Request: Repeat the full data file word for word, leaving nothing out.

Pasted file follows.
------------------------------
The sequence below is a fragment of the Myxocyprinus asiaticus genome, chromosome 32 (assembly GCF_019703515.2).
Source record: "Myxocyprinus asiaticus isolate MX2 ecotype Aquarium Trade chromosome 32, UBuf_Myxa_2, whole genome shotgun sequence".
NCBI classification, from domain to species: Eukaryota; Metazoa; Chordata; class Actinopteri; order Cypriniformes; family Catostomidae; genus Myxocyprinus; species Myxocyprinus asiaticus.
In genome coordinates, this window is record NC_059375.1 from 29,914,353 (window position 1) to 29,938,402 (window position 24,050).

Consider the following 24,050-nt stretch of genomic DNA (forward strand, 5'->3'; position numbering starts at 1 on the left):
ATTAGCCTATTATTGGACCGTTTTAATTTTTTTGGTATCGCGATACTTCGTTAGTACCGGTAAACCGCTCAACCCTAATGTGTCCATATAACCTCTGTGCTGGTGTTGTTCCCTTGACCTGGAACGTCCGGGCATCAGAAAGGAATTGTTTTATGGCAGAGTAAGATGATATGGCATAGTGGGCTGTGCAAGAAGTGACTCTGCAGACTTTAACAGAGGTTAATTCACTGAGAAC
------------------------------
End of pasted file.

The sequence below is a fragment of the Myxocyprinus asiaticus genome, chromosome 32 (assembly GCF_019703515.2).
Source record: "Myxocyprinus asiaticus isolate MX2 ecotype Aquarium Trade chromosome 32, UBuf_Myxa_2, whole genome shotgun sequence".
NCBI classification, from domain to species: Eukaryota; Metazoa; Chordata; class Actinopteri; order Cypriniformes; family Catostomidae; genus Myxocyprinus; species Myxocyprinus asiaticus.
In genome coordinates, this window is record NC_059375.1 from 29,914,353 (window position 1) to 29,938,402 (window position 24,050).

Consider the following 24,050-nt stretch of genomic DNA (forward strand, 5'->3'; position numbering starts at 1 on the left):
ATTAGCCTATTATTGGACCGTTTTAATTTTTTTGGTATCGCGATACTTCGTTAGTACCGGTAAACCGCTCAACCCTAATGTGTCCATATAACCTCTGTGCTGGTGTTGTTCCCTTGACCTGGAACGTCCGGGCATCAGAAAGGAATTGTTTTATGGCAGAGTAAGATGATATGGCATAGTGGGCTGTGCAAGAAGTGACTCTGCAGACTTTAACAGAGGTTAATTCACTGAGAAC